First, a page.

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The Dangers of Workplace Structural Collapses

By now, it is likely that the collapse of Champlain Towers South condominiums in Surfside, Florida is familiar to most people. It is a story that shook the nation when we heard—and maybe even saw—the collapse of the 12-story building that was occupied with hundreds of residents at the time, and it was tragic how 98 people died that day.

To some, it was confusing how such a large building could essentially cave in at random. But after research and reports, it looks like it was due to years of damage and neglect along with some poor workmanship and overall design flaws. It was a true recipe for disaster just waiting to happen.

However, while it is a little more rare for occupied buildings to give out, it is not so rare when compared to how often structures that are currently being built collapse. Structural collapses injure and even kill hundreds and hundreds of workers every year.

In fact, the Bureau of Labor Statistics reported that workers in construction and extraction occupations make up about half of all fatal workplace injuries at 47.4%. That’s 976 deaths that occurred at work in 2020 alone. While regular inspections can prevent a lot of these tragedies from happening, serious work-related injuries can still occur.

What kind of injuries can be sustained in a structural collapse?

Injuries can range from super minor, like cuts and bruises, to life-threatening, like damage to the airways, when a worker becomes a victim of a structural collapse. Here are some of the most common injuries that can happen:

  • Broken bones can easily happen when a construction worker falls or gets trapped beneath debris as a building is falling.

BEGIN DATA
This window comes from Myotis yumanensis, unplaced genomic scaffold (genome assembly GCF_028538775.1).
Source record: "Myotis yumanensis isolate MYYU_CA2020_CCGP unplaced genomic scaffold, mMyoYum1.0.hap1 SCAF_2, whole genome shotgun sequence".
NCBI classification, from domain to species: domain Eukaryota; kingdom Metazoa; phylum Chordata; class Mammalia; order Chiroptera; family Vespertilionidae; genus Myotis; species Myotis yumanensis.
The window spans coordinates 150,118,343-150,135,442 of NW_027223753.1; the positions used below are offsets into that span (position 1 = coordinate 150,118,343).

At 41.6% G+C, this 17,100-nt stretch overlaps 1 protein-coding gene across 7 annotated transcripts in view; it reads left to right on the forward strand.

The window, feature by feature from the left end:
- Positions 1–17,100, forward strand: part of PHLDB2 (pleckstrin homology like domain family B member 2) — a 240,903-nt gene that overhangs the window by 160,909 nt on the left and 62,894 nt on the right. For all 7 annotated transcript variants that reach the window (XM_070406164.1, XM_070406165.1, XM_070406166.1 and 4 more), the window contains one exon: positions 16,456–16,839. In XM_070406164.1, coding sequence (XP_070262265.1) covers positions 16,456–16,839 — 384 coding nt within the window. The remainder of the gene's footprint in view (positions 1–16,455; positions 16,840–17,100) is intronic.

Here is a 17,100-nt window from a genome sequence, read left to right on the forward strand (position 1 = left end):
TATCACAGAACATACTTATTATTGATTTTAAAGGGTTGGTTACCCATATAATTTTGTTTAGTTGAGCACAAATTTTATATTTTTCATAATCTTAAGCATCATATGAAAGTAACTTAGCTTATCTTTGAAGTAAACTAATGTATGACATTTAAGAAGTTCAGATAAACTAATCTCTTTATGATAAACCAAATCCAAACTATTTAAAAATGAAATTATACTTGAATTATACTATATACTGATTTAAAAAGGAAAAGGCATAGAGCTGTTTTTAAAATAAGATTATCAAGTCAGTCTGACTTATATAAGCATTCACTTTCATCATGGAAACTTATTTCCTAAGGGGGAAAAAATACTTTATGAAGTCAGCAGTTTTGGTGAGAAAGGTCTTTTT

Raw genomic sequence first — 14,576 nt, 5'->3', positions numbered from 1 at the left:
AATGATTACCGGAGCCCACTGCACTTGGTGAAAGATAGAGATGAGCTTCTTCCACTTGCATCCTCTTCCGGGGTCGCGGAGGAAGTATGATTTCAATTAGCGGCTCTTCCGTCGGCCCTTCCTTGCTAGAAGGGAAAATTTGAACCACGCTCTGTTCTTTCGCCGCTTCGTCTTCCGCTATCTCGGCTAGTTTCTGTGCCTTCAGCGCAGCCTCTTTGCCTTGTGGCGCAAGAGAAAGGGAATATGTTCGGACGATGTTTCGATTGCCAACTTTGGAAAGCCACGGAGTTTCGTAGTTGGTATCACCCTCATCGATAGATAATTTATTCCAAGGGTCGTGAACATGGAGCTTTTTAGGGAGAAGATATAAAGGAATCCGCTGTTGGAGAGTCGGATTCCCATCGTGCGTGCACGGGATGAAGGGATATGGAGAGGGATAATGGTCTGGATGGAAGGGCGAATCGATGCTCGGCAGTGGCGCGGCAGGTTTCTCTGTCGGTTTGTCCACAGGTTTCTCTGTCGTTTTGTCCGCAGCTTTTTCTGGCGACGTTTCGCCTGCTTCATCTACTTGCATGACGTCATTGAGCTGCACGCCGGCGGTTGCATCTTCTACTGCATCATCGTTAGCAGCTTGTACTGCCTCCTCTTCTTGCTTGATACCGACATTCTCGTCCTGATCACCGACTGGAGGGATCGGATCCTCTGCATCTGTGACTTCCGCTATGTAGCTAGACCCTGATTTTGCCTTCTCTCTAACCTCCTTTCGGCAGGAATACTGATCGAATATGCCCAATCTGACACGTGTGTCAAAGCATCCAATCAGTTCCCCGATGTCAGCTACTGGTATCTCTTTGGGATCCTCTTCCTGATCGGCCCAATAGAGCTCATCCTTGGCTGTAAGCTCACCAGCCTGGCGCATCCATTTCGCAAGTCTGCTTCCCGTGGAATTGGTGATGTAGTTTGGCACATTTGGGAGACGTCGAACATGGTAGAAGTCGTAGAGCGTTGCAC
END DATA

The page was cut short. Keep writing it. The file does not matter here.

• Traumatic brain injury, or a concussion, happens when there is a large blow to the head from an object or the head makes swift sudden movements.
  • Loss of a limb can be the result of getting trapped under heavy objects or debris, causing loss of blood circulation to the limb.
  • Spinal injuries are severe and can happen the same way a broken bone does and could potentially even cause a person to never walk again.
  • Respiratory distress can happen because there are so many different materials and chemicals used while building a structure. If breathing in certain fumes happens for a longer period of time, it can cause issues like asthma or Chronic Obstructive Pulmonary Disease (COPD).
  • Death is an extreme, but not unlikely, example of what could happen in a structural collapse. If the worker fell from very high up or was crushed by a heavy object, it is unfortunately not very likely that they would make it out alive.

What kinds of structural collapses are there?

Despite how simple a building falling down can seem, the act of it actually falling down is anything but. There are actually five common types of structural collapse patterns which are listed below: